Buckeridge v Jamaica Public Service Company Ltd

 
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Supreme Court

Bingham, J.

C.L. B089 of 1988

Buckeridge
and
Jamaica Public Service Co. Ltd.
Appearances:

P. Beswick, T. Ballentyne and C. Dunkley for plaintiff

Mrs. P. Benka-Coker Q.C. instructed by C. Honeywell of Clinton Hart & Co. for the defendant.

Damages - Personal injury — Arm injury — Quantum

Bingham, J.
1

The hearing of this action occupied some seven days extending over a period of eighteen months. The formal evidence was concluded an 30th July, 1992. This, however, did not bring the matter to a finality to enable the evidence to be examined, assessed and a judgment prepared for delivery. When the viva voce evidence was concluded just prior to the end of the Trinity Term in July 1992, counsel who had not yet made their final addresses agreed to prepare and deliver to the court written submissions within twenty-one days. Although the submissions of the defendant's attorney-at-law were received into the Registry of the Supreme Court on 19th August this did not come to hand until 12th October. The written submissions of the plaintiff's attorneys-at-law were received on 4th September. The result of all this meant in effect that the evaluation and assessment of the evidence and the submissions could not commence until 12th October 1992 when both submissions were now available to the court. It is against this background that any suggestion of a delay in the preparation of this judgment has to be considered.

2

The facts

3

The plaintiff Kenneth Buckeridge a temporary worker employed to the defendant company for some thirteen years and now in his fortieth year was on 28th November 1984 seriously injured while working at the defendant's power plant at Hunts Bay in the parish of Saint Andrew. While engaged in maintenance work at the said poi plant the plaintiff's right hand, this being his dominant limb, got caught into a rotar blade injuring it just below the left elbow. The machine to which the rotar blade was affixed was unfenced and unguarded which meant that there was a strong presumption of negligence being raised up on the part of the defendant's servants or agents to protect workers such as the plaintiff in the course of their employment from injury or harm. Liability was at first denied by the defendant, but was when the matter came on for hearing on 28th November 1990 admitted by the defendant as the hearing was continued as being one where the sole issue remaining was as to the quantum of damages to be awarded to the plaintiff.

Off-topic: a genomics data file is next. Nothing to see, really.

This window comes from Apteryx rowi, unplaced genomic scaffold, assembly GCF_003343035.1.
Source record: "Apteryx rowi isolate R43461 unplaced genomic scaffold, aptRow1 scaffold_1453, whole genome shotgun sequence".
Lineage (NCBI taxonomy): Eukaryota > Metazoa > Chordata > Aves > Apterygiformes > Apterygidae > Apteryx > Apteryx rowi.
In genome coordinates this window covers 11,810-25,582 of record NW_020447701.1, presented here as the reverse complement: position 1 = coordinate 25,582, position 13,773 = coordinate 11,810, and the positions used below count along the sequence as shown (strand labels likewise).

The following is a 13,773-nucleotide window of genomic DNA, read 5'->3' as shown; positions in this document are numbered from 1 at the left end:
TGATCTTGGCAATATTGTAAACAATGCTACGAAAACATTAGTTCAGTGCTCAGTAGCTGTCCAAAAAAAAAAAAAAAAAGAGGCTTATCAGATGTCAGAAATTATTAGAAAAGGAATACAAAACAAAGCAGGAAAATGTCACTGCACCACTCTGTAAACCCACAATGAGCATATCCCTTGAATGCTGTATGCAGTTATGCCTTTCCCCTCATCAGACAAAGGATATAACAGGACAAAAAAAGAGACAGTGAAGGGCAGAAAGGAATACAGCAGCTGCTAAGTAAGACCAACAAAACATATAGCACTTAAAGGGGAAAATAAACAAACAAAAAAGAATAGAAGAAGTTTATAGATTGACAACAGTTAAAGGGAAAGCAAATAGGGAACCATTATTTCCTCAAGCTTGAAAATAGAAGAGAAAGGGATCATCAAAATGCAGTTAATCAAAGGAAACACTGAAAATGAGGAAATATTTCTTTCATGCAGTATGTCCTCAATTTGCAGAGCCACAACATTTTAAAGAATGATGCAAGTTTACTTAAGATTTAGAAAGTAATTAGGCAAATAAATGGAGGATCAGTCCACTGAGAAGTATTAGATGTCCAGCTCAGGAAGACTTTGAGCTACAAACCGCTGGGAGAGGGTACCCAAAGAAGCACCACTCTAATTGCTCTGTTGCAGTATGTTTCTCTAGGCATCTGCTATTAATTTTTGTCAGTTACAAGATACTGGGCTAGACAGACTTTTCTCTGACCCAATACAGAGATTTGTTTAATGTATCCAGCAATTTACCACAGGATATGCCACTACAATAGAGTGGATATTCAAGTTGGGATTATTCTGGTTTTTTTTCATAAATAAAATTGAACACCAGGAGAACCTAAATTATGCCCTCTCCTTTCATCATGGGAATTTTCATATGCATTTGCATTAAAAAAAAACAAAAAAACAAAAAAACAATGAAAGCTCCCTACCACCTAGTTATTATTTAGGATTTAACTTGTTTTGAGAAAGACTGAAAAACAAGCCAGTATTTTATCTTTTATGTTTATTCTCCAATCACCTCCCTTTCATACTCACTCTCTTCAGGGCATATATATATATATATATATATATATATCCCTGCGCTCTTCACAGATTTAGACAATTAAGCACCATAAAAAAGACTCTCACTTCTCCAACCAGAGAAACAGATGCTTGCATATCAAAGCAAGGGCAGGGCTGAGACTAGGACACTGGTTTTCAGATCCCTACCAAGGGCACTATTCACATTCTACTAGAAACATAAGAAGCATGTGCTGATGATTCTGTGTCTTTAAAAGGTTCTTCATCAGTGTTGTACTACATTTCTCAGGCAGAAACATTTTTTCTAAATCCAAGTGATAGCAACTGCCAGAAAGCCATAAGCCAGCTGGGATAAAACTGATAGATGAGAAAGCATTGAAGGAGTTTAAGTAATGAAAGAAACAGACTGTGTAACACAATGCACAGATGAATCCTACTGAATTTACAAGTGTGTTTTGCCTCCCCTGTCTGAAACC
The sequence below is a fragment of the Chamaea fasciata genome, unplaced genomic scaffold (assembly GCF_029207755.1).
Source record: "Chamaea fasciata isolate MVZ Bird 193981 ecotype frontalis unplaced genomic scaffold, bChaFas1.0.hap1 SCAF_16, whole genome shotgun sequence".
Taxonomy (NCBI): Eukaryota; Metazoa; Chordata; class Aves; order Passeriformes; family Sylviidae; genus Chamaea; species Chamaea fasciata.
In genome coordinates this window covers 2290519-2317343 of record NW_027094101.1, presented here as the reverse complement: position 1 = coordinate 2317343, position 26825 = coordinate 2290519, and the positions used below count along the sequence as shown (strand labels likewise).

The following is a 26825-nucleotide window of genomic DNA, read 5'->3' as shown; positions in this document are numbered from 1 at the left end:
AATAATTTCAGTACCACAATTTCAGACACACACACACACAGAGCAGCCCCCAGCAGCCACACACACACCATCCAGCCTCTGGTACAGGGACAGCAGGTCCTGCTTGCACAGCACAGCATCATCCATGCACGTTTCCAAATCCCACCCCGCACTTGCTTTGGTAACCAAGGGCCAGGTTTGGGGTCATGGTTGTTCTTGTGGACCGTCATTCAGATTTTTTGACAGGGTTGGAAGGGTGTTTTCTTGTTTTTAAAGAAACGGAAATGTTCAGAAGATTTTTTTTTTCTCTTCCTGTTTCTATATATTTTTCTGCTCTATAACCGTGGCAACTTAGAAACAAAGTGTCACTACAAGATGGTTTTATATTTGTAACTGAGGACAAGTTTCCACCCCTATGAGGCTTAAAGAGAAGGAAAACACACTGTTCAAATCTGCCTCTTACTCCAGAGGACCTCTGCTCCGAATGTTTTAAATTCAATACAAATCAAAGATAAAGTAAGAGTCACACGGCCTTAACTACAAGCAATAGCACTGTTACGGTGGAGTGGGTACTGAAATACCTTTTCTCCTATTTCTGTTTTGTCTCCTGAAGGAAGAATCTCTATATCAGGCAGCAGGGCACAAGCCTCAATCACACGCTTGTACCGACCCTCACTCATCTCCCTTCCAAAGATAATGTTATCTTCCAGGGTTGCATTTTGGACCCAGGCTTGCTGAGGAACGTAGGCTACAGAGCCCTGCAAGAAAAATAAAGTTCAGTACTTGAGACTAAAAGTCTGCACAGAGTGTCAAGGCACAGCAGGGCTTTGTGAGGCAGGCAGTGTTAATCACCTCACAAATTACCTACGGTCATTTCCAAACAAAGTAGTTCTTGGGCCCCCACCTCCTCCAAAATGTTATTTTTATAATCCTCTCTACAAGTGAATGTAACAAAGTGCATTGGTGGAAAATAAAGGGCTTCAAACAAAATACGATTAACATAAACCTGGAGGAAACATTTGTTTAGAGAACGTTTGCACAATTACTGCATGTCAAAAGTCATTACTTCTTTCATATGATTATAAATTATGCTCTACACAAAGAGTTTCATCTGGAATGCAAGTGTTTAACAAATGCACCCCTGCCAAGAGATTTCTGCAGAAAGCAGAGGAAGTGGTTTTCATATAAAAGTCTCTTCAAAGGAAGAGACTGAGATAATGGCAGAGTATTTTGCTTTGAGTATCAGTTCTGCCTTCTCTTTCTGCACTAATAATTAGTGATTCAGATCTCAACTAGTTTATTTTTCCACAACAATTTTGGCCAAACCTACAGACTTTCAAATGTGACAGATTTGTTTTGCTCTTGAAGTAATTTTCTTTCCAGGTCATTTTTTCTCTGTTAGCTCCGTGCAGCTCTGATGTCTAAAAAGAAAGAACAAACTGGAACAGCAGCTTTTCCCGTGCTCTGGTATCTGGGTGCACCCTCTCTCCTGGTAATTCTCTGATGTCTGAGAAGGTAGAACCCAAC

4

As a result of the incident on 28th November, 1984 the plaintiff suffered the several injuries described in the evidence given by Dr. Horace Jackson as a result of examinations carried out on him on July 1985 and November 1990. On examination of the plaintiff Dr. Jackson observed the following injuries:

1
    Right deltoid area (shoulder) posteriorally. There is a 7.5 centimetres vertical linear scar. 2. The right forearm extensor aspect. There is an 18.75 centimetres curved linear scab along the subcutaneous ulva border crossing the dorsal aspect of the wrist joint. This scar is keloid, hypertropic (overgrown) and highly pruritic (itches a great deal). 3. The right hand dorsal aspect (back of hand). There is a 9 centimetres linear sent extending into the second web space and into the central palm. 4. There is a six centimetres linear scar extending into the first web space and the central palm. 5. There in a 4.5 centimetres keloid curve linear scar on the distal-radial aspect. 6. There is a one centimetre keloid scar on the radio-volar aspect of the distal forearm. 7. The right thumb. This digit exhibits a full range of movements with pain at the extremes of movements when the thumb is extended, opposition is intact on all fingers except the right middle finger and the missing fifth finger. 8. The right index finger. This digit exhibits full range of movement at the proximal and distal inter-phalangeal joints. The metacarpo-phalangeal joint has a limited range of movement - about 5 degrees extension and 5 degrees reflexion from the natural position of movement. 9. The right middle finger. This digit is very short showing a deficiency in length of about four centimetres. The corresponding matacarpal-phalangeal joint appears to have been converted into a pseudoadrosis (a false joint) following excision of the original joint. This false joint is very tender. There is no flexion at the metacarpal-phalangeal joints. The proximal and distal metacarpo-phalangeal joints showed a fixed flexion deformity of about 15 degrees. 10. The right ring finger. This digit shows a flexion deformity of the proximal inter-phalngeal joint shows a full range of movement. 11. The right fifth finger. This digit is absent. The head of the fifth metacarpol projects and it is tender.